Despite on-going economic challenges and some tricky regulatory issues, Africa is fast approaching the 1bn mobile subscriptions landmark. The continued rollout of 3G and 4G networks, as well as an influx of low-cost smartphones, is changing the face of the African telecoms market by making the latest mobile innovations accessible and available to African citizens.
In light of the continent’s often underdeveloped broadband infrastructure, this is particularly significant as it finally brings African citizens into the global mobile fold, where anyone from business leaders and diplomats to smallholder farmers and school children can access the internet and increase their knowledge and economic opportunities.
Africa has also often played a leadership role in mobile innovation: its mobile money products – such as Mpesa – are among the most successful of any around the world, and the continent often finds innovative ways to work around its infrastructural challenges by finding new uses for feature phone tech such as USSD and SMS.
However, Africa is undergoing a process of broad and sweeping digital transformation which, in the telco industry, is being driven by three key forces:
1. OTT services putting pressure on telcos’ traditional revenue streams
Globally, more than 1.8bn people use OTT mobile services, which is why Ovum predicts a $293.4bn loss in the telco industry due to OTT VoIP services. In fact, Ovum predicts that by 2020 there will be 2.7bn OTT VoIP users, which will upend the entire traditional telco industry as providers seek new ways to increase revenue. Telcos have already begun to incorporate OTT services as part of value-add packages to consumers. Of such telco-OTT partnerships, a quarter involve video content, 22% offer music services and a further 19% offer social media to consumers at reduced rates.
2. Consumer demand for online videos forcing data costs down
According to recent stats, 62% of mobile users consume online video content. In 2014 already, 50% of all YouTube traffic came from mobile devices, and analysts estimate that video will account for 70% of all mobile traffic by 2021. The continued growth of data consumption – fuelled in part by the demand for online video content – is creating robust revenue growth for operators. An Ovum report estimates that mobile data in Africa will grow from $6.40bn in 2015 to more than $27bn in 2021. As revenue from traditional voice services continue to be disrupted by OTT players, and consumers increasingly shift consumption habits to more data-intensive media such as video, operators will need to be in a position to innovate quickly and accurately or risk losing customers (and revenue).
3. Hyper connectivity – machine-to-machine and IoT devices creating opportunity for new revenue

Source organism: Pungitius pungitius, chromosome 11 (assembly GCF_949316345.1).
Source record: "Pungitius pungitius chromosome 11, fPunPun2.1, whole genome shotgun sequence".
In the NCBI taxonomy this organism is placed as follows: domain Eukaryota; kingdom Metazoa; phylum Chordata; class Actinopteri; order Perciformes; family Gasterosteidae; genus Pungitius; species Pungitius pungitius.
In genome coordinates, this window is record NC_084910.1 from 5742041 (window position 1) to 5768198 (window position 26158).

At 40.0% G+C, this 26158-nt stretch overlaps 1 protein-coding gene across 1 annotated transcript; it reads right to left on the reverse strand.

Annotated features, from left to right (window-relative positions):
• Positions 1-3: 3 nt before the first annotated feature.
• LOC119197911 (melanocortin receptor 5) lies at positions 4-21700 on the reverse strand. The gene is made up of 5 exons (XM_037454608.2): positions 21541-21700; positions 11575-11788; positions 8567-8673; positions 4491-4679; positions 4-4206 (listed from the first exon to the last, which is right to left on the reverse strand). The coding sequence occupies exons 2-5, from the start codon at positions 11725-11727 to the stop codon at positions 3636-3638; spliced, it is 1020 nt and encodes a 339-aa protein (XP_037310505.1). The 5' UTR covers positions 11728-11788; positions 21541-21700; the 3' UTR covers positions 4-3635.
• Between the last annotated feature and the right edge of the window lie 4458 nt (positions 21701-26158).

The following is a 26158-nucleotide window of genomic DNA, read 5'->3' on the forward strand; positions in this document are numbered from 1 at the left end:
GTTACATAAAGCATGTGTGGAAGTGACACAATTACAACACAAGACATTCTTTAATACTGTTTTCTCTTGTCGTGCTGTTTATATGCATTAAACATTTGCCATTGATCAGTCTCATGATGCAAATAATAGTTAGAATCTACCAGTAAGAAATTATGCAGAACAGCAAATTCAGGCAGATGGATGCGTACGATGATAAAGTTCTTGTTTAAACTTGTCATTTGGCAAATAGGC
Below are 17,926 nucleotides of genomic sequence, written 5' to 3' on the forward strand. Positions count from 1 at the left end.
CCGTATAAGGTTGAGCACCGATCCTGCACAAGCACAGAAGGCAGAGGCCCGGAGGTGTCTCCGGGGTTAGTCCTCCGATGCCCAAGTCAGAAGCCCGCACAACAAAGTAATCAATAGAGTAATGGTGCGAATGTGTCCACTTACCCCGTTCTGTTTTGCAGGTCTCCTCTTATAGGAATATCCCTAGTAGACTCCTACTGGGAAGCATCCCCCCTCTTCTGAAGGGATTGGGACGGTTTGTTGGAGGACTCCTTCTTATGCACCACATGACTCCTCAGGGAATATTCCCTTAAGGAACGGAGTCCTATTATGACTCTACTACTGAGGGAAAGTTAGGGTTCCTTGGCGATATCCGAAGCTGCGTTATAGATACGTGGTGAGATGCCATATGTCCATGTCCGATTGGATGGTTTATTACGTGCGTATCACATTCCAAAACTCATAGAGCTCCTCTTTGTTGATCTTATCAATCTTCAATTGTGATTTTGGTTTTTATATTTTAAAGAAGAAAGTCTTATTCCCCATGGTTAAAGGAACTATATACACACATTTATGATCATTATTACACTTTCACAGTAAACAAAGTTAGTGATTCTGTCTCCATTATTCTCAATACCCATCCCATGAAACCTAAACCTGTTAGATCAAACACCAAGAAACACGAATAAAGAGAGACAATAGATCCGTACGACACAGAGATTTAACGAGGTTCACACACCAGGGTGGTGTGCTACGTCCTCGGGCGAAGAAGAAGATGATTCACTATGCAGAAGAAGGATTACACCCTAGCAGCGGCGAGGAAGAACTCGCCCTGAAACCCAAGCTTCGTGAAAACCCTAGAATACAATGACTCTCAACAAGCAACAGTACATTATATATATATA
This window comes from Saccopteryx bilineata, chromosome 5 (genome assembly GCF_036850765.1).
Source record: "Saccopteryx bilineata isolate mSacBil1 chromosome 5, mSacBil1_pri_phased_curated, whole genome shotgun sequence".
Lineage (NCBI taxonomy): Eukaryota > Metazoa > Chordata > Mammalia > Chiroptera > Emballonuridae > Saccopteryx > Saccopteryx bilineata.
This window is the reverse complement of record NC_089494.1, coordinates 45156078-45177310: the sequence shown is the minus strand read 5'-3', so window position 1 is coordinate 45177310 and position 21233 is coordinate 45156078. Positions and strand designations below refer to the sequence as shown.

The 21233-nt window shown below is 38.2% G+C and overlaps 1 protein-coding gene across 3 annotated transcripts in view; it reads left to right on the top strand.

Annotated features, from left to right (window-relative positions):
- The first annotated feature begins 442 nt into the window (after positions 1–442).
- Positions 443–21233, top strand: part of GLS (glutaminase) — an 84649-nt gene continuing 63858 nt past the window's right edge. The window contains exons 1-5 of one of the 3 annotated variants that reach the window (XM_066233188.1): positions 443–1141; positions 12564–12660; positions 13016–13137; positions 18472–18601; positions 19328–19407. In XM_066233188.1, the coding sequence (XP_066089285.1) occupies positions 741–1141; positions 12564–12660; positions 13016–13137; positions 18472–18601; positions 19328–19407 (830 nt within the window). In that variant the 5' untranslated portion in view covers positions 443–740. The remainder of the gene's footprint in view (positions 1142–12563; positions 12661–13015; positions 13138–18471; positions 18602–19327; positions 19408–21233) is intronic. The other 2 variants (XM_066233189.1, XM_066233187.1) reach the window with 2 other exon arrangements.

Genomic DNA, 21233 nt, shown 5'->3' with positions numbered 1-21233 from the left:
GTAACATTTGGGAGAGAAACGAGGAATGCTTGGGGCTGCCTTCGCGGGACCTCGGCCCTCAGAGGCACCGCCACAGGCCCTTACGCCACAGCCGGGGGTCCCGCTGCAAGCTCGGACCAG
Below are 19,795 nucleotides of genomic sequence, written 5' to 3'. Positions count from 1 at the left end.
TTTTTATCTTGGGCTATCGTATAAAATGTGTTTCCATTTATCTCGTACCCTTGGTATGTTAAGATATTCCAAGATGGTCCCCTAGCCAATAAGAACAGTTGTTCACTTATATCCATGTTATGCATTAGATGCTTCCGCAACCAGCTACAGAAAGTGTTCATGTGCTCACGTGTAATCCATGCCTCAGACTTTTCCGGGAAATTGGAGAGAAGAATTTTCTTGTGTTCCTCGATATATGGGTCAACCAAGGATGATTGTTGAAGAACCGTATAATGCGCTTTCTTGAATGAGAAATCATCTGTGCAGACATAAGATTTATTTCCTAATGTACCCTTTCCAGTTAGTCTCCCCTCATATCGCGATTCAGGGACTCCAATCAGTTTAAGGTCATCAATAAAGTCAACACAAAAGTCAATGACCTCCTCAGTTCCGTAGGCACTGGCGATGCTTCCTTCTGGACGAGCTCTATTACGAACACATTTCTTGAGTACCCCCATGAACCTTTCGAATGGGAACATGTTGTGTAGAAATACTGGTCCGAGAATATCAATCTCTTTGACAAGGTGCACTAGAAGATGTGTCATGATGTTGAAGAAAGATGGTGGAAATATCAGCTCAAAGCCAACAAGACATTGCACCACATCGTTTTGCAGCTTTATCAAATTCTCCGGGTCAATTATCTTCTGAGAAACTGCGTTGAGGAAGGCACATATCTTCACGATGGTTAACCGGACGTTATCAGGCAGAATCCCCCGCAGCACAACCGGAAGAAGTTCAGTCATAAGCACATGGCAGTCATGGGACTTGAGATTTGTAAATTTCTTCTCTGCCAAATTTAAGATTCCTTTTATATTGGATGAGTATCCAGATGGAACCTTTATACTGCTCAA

Despite strong mobile revenue growth predicted for Africa over the coming years – from $55.55bn in 2015 to a predicted $69.67bn in 2021 – it is the emergence of the Internet of Things that will make the biggest impact on the African telco industry. The World Economic Forum estimates there will be more than 50bn connected devices by 2020, creating what McKinsey estimates to be a $6.2tn industry by 2025. As a company we have also made a strategic decision to take advantage of the opportunities on offer around IoT: in September, SAP announced it will invest $2.2-billion in IoT by 2020. Telco operators have a natural advantage in Africa as their infrastructure is often quite advanced, potentially making it easier for IoT devices to be connected to a single network with big data capabilities.
Telcos will need to navigate these forces if they are to create the new revenue streams they need to replace traditional voice income streams. The emergence of big data is likely to be the single biggest tool in telcos’ attempts in this regard, with a recent Ovum report identifying it as the top strategic investment among African telcos in the next 18 months. Building on that through real-time analytics that allow for better decision-making, and enabling a deeper level of personalization that opens the door to new digital service offerings would give telcos the opportunity to transform their business models.
With a continent-wide mobile penetration rate of over 83%, Africa is well-poised to take advantage of the immense socio-economic and technology benefits promised by connected IoT devices. For example, telcos could merge data from commuters’ phones with smart sensors to determine traffic patterns and provide accurate insights to city planners in an effort to improve cities’ integrated transport plans. Up-to-date weather information could be merged with agricultural sensors to provide African farmers with critical insights that can boost crop productivity and minimize risks to crops.
Telcos’ advanced infrastructure and data-processing capabilities can bring these benefits to life: by delivering personalized and accurate information to mobile users, telcos are uniquely poised to discover new opportunities for value-added digital services that bring true benefit to the end-user while creating entirely new revenue streams for the telcos themselves.
To thrive on the African continent, telcos need to find innovative new partnerships with OTT partners, video providers, and others to drive monetised traffic on their networks. Simultaneously, there is an urgent need for telcos to modernise their networks and IT infrastructure to ensure they are capturing all revenue opportunities, such as releasing new digital services including connected cars, home automation, and more.